7. During said arrest the police officers negligently and in reckless disregard for plaintiff's obviously weakened and disabled condition pulled plaintiff's left arm in an extreme backwards manner, causing serious injury to said arm and shoulder.
8. This reckless and inappropriate arresting technique caused, among other things, a rotator cuff tear, an exacerbation of a prior left shoulder injury, wrist injuries and scratches.
9. Upon information and belief, said left shoulder injury will require future surgery and is believed to be permanent.
10. That the said police used excessive and wrongful force against the plaintiff, who was in a motorized wheelchair, is disabled, female, and of a small and frail build. The police should have used an arresting technique that was more appropriate for a disabled suspect, instead the police negligently used two large male police officers to arrest plaintiff.
11. Said police filed an additional false charge of resisting arrest against plaintiff, in addition to the original charge of criminal mischief.
12. Plaintiff was acquitted of all of the aforementioned charges at a trial by jury.
13. The aforementioned police misconduct and false charges are likely retaliation for plaintiff's complaints to the district attorney about said police department. This occurred approximately eight (8) days prior to her arrest.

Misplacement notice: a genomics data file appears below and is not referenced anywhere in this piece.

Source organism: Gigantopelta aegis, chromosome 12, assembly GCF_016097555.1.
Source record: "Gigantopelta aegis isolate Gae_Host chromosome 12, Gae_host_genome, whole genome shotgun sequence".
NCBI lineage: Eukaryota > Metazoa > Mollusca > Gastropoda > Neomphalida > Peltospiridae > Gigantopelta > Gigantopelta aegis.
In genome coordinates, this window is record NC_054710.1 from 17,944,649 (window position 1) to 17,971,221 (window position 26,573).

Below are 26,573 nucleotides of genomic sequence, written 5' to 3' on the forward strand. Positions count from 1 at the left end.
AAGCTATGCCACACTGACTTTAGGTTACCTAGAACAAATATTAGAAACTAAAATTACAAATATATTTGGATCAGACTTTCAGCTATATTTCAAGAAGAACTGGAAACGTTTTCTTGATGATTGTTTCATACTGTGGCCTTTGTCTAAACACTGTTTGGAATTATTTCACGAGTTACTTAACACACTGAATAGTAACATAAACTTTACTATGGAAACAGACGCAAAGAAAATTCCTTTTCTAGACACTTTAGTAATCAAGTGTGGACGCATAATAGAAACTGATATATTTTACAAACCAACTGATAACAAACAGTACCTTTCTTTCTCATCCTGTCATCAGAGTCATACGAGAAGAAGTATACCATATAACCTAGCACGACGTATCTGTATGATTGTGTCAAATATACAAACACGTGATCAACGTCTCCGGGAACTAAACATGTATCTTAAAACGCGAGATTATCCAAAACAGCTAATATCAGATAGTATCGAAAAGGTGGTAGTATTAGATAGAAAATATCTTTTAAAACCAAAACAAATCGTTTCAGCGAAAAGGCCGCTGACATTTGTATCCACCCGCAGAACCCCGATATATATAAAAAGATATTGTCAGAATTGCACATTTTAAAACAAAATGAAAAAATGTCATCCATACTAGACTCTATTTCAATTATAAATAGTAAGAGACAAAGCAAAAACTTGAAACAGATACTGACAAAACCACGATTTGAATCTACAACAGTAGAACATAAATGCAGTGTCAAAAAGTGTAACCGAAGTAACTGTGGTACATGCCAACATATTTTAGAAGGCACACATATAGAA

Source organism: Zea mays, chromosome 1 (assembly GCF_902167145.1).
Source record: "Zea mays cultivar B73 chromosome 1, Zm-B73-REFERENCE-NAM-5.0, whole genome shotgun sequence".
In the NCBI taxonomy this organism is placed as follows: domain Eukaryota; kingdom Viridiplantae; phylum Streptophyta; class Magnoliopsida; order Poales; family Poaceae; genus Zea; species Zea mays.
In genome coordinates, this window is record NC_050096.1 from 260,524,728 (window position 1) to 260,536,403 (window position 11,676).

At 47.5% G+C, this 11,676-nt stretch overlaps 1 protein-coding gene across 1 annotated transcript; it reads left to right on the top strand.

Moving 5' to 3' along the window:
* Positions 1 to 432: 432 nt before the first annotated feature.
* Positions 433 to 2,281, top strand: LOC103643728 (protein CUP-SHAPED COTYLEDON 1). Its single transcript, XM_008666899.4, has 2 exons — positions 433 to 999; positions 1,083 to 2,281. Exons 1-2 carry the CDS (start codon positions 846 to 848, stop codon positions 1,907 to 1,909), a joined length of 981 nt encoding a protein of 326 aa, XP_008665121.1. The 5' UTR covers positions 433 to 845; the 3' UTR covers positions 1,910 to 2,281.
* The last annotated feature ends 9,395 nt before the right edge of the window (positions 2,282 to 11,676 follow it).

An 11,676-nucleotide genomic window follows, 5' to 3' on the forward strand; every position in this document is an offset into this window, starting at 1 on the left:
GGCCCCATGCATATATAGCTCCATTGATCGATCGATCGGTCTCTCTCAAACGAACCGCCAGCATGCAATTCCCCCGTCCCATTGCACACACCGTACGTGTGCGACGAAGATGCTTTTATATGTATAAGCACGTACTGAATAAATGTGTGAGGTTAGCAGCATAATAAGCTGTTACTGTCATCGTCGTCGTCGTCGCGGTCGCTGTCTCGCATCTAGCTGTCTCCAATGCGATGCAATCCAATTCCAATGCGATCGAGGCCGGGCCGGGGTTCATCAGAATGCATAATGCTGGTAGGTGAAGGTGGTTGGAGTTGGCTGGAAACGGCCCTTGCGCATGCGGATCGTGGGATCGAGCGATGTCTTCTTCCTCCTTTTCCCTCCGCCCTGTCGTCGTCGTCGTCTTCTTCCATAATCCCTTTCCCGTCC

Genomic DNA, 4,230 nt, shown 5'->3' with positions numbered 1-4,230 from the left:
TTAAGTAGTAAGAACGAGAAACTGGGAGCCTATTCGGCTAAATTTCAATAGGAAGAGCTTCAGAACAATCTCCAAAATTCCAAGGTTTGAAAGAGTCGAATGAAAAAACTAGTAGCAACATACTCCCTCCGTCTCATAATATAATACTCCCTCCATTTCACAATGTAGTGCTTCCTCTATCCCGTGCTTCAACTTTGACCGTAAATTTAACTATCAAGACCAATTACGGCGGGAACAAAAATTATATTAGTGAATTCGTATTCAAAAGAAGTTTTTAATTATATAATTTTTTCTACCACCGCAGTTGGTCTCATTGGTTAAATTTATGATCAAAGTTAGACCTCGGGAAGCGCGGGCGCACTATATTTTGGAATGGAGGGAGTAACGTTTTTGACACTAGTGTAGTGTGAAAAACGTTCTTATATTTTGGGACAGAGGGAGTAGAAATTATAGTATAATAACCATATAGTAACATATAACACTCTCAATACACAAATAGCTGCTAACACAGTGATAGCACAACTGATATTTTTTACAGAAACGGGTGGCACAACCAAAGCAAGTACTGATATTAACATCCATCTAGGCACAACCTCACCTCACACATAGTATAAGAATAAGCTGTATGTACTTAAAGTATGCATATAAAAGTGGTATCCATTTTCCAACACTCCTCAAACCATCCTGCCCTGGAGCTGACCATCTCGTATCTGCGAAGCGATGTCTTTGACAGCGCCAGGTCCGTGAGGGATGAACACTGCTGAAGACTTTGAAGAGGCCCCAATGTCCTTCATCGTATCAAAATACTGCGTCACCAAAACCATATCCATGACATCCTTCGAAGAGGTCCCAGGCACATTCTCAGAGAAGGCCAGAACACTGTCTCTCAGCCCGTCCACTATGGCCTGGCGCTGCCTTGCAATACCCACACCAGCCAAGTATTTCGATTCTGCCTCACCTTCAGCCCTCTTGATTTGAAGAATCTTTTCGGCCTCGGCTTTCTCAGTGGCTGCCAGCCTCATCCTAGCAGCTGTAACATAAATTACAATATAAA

14. Said police also negligently mistreated the disabled plaintiff during the booking process as well, forcing her to walk without any assistive device nor her needed wheelchair and making plaintiff stand excessively for someone of plaintiff's disabled condition.

Compl. ¶¶ 5-14. At oral argument on March 19, 2015, the Court directed the parties to file further briefing on the issue of the General Municipal Law § 50 notices. Plaintiff filed a supplemental affidavit and memorandum of law on March 26, and Defendant filed an opposing memorandum and reply declaration on April 8, 2015.

With regard to the issue of whether the 50-h examination was adjourned, Plaintiff related in her affidavit the following:

5. Deponent recalls the following details from the phone call with the male attorney from Webster Szanyi [whose name she does not recall]:
* The attorney told deponent that the City of Corning had the right to take her live testimony in a 50-h hearing in Coming, New York.